Performing linguistic and cultural authenticity: contemporary Mongolian wedding ceremonies in Inner Mongolia
thesisposted on 28.03.2022, 19:53 by Gegentuul Hongye Bai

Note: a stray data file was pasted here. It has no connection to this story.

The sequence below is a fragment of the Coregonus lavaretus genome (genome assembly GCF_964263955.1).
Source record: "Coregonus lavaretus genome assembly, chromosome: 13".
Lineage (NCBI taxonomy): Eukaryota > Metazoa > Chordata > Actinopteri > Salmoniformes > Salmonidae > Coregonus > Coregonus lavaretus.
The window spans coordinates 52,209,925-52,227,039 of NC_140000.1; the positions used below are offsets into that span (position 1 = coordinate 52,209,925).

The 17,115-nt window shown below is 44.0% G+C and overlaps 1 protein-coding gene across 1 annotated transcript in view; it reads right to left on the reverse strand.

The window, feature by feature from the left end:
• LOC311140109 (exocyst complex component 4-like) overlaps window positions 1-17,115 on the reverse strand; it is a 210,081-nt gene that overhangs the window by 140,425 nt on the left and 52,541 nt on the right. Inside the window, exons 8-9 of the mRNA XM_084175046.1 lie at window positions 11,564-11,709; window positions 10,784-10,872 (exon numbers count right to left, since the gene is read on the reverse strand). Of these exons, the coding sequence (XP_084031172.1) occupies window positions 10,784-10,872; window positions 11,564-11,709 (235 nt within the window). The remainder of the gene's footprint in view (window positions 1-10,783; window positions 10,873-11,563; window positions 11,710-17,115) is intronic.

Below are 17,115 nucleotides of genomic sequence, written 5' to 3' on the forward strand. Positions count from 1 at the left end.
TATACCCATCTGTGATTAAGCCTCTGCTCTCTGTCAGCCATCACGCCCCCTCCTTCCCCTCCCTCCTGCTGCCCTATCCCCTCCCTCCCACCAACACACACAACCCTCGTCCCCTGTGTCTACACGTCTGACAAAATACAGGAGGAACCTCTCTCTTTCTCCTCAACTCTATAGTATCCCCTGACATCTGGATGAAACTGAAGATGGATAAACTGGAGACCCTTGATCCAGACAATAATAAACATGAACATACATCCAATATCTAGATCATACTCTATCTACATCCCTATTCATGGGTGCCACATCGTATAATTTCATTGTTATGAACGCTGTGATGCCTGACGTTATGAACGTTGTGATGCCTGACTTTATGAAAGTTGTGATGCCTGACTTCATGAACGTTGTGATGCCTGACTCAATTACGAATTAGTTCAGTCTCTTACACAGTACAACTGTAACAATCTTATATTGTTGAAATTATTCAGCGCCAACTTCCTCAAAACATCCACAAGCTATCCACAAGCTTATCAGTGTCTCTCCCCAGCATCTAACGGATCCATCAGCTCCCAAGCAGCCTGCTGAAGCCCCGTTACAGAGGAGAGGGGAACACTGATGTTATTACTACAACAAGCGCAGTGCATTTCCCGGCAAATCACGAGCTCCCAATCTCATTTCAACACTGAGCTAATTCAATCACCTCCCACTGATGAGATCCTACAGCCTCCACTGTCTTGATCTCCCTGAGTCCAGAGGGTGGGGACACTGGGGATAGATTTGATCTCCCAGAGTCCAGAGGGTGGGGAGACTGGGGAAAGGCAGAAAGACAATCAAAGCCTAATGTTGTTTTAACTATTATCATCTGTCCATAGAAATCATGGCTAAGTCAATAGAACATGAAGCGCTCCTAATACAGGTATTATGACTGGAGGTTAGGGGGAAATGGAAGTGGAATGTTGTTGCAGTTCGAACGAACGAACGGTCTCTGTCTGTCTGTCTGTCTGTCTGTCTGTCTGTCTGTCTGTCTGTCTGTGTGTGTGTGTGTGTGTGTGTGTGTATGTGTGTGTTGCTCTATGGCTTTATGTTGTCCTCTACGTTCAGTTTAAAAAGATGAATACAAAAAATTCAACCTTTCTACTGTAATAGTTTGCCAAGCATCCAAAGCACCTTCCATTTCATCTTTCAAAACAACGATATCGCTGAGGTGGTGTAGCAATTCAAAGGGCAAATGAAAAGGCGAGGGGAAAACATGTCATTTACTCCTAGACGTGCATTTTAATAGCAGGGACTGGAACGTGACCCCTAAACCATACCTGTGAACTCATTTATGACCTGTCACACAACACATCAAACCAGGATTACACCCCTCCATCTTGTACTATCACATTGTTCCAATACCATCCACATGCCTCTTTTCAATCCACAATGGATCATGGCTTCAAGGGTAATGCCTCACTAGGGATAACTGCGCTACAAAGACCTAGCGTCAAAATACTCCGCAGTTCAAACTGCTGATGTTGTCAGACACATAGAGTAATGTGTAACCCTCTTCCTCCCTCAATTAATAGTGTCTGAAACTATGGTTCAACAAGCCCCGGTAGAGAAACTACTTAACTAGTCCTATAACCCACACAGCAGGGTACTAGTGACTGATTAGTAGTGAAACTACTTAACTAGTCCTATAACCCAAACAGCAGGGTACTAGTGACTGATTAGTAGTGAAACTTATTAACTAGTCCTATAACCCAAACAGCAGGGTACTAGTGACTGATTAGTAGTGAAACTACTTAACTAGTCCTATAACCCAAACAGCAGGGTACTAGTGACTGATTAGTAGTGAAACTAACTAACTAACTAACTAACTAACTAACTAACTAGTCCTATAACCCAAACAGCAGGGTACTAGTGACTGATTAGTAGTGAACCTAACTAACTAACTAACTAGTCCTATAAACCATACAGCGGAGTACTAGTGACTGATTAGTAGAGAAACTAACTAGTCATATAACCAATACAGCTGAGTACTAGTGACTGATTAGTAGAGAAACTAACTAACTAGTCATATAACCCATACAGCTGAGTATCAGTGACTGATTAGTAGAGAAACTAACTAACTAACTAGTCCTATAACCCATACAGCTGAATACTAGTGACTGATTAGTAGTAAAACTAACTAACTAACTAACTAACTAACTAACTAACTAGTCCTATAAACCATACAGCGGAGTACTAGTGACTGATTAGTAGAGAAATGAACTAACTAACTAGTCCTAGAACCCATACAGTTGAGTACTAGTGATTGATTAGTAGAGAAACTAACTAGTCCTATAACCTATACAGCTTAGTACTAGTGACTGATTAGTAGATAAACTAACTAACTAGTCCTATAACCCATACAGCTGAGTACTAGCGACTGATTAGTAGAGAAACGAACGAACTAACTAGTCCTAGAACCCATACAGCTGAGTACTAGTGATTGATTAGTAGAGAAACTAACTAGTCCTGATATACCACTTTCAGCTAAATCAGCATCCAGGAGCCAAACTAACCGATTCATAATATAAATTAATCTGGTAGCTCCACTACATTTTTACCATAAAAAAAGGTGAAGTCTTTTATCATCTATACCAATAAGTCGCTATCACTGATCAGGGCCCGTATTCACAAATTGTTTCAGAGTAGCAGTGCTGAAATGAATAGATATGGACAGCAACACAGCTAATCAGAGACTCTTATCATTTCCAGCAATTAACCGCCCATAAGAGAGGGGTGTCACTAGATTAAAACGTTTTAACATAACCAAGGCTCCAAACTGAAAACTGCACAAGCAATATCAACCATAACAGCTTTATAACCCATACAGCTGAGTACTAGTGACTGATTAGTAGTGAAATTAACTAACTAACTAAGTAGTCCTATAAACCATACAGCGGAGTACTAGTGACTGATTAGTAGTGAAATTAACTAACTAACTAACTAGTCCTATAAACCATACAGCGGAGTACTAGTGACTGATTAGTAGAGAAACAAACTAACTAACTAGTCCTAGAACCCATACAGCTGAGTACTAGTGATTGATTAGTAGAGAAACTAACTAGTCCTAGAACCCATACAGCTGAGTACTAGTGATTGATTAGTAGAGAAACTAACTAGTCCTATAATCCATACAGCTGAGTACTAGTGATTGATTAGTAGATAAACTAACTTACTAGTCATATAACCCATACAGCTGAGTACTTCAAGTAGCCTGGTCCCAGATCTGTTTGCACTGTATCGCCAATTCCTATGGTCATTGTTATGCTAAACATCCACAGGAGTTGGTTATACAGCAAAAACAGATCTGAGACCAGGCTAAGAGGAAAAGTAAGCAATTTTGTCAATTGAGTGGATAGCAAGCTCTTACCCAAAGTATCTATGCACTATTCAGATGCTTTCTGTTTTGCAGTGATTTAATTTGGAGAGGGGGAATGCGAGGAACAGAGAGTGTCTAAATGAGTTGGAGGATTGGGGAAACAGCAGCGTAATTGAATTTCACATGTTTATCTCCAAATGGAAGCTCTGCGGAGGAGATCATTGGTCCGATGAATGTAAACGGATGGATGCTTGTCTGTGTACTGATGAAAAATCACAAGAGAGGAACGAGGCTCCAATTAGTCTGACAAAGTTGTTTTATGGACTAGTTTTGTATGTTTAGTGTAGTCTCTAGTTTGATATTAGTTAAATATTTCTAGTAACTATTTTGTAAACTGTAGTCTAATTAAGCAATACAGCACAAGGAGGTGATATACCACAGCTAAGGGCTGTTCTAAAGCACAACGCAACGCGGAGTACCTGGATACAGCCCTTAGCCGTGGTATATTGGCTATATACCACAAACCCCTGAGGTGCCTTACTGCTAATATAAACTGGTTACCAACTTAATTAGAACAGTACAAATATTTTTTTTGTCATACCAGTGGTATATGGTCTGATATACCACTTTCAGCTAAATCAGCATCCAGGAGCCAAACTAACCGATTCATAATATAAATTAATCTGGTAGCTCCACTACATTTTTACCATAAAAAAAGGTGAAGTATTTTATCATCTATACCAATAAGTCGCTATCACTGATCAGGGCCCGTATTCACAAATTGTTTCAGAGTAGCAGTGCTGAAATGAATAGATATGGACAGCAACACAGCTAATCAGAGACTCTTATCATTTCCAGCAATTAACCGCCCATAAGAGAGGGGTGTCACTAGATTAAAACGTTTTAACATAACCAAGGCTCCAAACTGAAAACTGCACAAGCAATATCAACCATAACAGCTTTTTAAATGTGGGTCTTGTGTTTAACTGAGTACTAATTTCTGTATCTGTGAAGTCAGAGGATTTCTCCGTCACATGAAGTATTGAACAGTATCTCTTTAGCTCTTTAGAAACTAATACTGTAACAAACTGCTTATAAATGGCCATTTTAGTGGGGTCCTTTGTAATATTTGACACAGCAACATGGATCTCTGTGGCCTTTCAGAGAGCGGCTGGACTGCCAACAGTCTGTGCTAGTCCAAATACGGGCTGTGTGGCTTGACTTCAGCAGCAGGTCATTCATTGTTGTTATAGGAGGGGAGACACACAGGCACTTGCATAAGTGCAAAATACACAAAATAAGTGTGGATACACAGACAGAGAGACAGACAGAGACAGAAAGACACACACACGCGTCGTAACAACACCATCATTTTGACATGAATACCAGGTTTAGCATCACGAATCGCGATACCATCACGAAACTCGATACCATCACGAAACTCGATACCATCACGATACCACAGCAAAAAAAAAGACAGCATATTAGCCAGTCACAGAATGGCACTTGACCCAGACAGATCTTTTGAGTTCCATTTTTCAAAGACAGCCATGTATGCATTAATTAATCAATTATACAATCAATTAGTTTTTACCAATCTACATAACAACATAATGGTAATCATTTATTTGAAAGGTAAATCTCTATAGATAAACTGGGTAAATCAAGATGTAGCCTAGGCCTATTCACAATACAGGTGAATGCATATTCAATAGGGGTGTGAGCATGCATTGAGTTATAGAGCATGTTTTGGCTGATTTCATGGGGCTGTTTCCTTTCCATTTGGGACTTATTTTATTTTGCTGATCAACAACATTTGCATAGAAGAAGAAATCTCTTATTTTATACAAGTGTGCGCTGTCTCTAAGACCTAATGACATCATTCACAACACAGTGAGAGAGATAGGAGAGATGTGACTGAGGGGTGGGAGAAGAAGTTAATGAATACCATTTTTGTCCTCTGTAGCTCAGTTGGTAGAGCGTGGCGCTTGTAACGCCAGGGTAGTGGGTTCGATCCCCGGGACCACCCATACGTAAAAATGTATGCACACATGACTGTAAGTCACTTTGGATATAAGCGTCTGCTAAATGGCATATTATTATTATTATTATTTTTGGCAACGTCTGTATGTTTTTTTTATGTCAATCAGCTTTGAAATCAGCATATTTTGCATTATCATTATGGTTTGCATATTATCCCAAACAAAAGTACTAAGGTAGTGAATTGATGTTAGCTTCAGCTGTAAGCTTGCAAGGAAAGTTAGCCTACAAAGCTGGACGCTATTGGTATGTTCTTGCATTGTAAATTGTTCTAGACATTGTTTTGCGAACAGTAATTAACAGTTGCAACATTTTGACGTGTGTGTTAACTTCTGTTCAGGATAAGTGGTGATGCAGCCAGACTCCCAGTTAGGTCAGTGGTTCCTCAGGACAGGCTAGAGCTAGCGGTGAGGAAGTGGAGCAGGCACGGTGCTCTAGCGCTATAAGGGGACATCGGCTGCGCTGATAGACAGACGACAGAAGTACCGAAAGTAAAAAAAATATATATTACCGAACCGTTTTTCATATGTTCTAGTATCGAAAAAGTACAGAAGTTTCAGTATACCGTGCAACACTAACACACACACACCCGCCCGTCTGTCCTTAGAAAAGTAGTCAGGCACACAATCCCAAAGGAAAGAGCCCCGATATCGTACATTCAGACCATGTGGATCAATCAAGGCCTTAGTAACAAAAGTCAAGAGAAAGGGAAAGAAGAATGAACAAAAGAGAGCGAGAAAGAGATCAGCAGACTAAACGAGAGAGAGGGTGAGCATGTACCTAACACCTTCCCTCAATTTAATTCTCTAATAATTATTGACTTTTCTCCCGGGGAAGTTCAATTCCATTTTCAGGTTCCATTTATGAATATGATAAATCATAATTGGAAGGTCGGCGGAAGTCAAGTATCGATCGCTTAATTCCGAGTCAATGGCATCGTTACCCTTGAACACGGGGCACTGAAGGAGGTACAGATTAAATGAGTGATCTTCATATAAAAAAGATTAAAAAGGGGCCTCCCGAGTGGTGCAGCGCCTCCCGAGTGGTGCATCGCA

This study examines the linguistic and cultural practices of contemporary Mongolian wedding ceremonies in Inner Mongolia, an autonomous region of China, where Mongols constitute around 11 percent of the population. Situated at the crossroads of minority linguistic and cultural revival, multicultural state policies and cultural commodification, contemporary Mongolian wedding ceremonies constitute a privileged window on linguistic and cultural change in the context of rapid socio-economic transformation. The study addresses three specific questions. First, what linguistic and cultural choices can be observed in Mongolian wedding ceremonies? Second, what ideologies are embedded in these semiotic practices? And, third, how do wedding practices and ideologies serve to produce and reproduce Mongolian “authenticity” and social hierarchies? To address these research questions, the study adopts a critical sociolinguistic ethnographic approach: a range of data were collected in Inner Mongolia in early 2016, including twenty-two video and audio recordings of wedding ceremonies, participant observation at weddings, interviews with “cultural entrepreneurs” involved in wedding planning and collection of wedding-related artefacts. Analysis focused on the discursive and material construction of a “perfect” Mongolian wedding; the ritual acts involved in weddings; and language and genre choice in wedding speeches. Findings show that contemporary Mongolian weddings are permeated by the hegemonic ideology of Mongolian tradition based on images of pastoralism, the imperial past, and the ideal of a “pure” Mongolian language. However, in actual practice, contemporary wedding ceremonies are heterogeneously constituted and range from monolingual Mongolian weddings through various bilingual and hybrid forms to Chinese-dominant weddings. Various forms of re-stylization, reflexivity and creativity contest the boundaries of tradition and modernity, minority and majority, local and global. The study also finds that material and linguistic indexes of authentic “Mongolian-ness” are only accessible to certain groups of Mongols, mostly well-educated middle-class urbanites. By contrast, rural farming Mongols are largely excluded from performing “Mongolian” weddings. The results of the study contribute to an improved understanding of Mongolian language and cultural change, maintenance, loss and revival in contemporary China. The research also makes a broader sociolinguistic contribution by complicating notions of minority language, culture and identity in the 21st century.